Dwarves are industrious artisans who value hard work and independence. They are miners and jewelers, and control over natural resources is an important aspect of dwarf society. Dwarves create intricate jewelry and sturdy weapons from the minerals they dig up. Occasionally they sell what they find to the courts of the Realm. Dwarves take pride in the things they make and value the dignity of work.
While most dwarves highly value their individual ability to take care of themselves and pull their own weight, most ultimately prefer strength in numbers. Dwarves usually choose to live in tight-knit family groups that hold claim to mineral deposits. Each vein of gold or cave of sapphires is controlled by a different clan of dwarves. Dwarf households are underground, carved out of massive crystal and gems and far away from natural light sources. No human has ever laid eyes on the inside of a dwarf burrow, but rumor has it the underground houses are carved out of rubies and emeralds as large as boulders.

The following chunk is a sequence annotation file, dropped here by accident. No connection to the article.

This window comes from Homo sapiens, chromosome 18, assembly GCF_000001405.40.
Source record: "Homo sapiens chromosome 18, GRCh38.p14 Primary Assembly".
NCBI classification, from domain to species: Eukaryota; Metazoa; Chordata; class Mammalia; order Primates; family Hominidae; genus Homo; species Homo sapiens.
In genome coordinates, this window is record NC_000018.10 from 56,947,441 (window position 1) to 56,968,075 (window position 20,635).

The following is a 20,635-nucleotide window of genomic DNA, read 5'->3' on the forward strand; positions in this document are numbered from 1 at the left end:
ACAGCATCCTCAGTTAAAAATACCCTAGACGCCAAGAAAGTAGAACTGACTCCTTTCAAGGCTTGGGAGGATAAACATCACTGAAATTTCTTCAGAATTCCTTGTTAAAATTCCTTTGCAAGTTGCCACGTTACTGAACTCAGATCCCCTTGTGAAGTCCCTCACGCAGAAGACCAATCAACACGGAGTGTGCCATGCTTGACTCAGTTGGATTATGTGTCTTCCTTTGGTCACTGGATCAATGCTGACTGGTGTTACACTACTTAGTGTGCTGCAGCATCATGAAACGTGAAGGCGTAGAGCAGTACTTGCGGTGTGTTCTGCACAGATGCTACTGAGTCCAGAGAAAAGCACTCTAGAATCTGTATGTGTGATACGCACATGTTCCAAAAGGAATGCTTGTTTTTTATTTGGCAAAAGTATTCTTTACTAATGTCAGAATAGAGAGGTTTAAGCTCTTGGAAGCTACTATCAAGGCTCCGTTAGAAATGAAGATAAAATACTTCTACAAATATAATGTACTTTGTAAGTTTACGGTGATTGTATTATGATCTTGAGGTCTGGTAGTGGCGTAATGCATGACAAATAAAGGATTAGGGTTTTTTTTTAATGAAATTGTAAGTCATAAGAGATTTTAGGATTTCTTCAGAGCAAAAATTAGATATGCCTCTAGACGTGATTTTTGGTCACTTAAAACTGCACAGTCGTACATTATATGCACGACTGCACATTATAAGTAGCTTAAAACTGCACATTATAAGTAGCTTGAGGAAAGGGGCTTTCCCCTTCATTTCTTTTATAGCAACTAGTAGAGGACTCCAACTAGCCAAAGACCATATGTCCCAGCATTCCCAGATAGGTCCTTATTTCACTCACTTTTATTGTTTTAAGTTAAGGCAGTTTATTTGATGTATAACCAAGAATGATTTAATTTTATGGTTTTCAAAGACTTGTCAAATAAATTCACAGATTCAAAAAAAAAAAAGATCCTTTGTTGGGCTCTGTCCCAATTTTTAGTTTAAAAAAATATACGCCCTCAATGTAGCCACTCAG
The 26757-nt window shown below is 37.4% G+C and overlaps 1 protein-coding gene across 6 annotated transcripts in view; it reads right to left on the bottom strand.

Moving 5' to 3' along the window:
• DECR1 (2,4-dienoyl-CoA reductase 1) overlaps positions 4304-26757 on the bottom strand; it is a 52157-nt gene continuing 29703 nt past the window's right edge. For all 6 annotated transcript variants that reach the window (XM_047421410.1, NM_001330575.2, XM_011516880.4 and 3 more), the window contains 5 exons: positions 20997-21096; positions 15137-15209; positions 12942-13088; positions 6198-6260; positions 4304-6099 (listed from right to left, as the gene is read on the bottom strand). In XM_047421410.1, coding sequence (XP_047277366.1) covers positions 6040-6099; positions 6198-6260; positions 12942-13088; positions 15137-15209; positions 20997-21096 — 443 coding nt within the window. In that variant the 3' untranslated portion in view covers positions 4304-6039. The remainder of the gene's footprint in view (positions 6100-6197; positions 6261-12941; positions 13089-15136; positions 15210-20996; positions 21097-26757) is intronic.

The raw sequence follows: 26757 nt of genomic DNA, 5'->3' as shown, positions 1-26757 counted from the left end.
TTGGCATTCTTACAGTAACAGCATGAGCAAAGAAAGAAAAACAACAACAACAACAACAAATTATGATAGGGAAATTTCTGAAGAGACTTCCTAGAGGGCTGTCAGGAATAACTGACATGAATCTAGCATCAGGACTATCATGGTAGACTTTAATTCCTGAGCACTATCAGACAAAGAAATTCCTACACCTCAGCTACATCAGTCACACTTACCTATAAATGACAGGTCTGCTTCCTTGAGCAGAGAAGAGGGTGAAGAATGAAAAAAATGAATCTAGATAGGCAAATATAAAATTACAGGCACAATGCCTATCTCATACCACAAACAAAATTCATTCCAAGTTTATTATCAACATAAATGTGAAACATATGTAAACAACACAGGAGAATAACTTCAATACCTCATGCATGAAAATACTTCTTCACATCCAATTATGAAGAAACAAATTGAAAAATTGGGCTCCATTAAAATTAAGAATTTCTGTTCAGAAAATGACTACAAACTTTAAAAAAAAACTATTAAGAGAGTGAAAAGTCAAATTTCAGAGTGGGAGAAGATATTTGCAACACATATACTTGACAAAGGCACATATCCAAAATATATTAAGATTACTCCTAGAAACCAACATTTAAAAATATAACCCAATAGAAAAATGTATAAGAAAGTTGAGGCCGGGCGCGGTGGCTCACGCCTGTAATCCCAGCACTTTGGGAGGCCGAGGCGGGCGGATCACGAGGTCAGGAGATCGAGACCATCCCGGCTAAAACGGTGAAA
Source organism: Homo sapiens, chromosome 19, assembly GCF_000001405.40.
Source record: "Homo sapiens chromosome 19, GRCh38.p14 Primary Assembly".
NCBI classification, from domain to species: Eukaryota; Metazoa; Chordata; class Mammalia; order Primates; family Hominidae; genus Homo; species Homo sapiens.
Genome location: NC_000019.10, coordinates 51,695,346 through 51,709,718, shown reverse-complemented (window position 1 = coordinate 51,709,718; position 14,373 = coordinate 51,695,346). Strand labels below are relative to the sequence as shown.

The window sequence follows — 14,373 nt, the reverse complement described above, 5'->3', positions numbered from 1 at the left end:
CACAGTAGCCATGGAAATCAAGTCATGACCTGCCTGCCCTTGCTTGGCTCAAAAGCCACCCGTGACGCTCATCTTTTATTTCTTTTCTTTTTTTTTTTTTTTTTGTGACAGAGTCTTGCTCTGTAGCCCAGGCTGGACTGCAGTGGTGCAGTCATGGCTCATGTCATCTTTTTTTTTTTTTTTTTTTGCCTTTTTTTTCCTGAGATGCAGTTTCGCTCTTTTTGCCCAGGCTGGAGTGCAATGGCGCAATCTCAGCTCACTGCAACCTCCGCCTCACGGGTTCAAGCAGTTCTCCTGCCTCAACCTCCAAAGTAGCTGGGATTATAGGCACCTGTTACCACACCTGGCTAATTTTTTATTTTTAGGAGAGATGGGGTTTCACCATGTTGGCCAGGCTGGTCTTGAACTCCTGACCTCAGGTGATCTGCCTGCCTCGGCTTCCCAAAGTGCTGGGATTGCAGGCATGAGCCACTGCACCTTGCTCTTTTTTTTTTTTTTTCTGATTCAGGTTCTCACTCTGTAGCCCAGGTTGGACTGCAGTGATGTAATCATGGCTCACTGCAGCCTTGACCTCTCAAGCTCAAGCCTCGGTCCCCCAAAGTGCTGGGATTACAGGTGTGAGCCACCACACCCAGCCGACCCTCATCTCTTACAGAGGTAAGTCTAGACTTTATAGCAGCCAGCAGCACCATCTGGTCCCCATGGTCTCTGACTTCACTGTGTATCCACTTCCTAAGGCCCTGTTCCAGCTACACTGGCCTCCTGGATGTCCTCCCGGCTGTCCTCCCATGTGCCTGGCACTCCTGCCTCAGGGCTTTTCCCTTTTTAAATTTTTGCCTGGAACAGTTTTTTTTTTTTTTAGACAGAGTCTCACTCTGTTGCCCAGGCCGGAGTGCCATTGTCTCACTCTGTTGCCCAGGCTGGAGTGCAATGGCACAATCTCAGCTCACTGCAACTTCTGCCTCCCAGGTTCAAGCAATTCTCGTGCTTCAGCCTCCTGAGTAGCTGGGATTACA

The majority of dwarves are put off by the hierarchy and stuffiness of the human courts and prefer to live out in the wilds. For a few individual dwarves, the fearless camaraderie of the Court of Embereth appeals to them. These dwarves, driven by the independence so valued by their clans, sometimes pack up for a few years to compete at the Burning Yard, often bringing with them dwarf-forged armor and weapons that give them an edge in combat.
One such dwarf was Torbran, the current Thane of the dwarvish clan of Red Fell. As the story goes, Torbran traveled to Embereth in his youth to compete for knighthood. Though he defeated each foe he faced, when the time came to claim his prize and strike the Irencrag, Torbran refused. According to him, the Irencrag had insulted the craftsmanship of his weapon in its taunts (which I'm told is quite a personal offense in dwarvish culture). Unwilling to give the stone the satisfaction of tasting his blade, Torbran left Embereth and returned to the wilds. Some in Embereth consider Torbran a coward for leaving, but many others believe that Torbran will one day return to claim his rightful knighthood. They believe he has spent the past few decades crafting a weapon of such quality and power that it will strike fear into the Irencrag itself.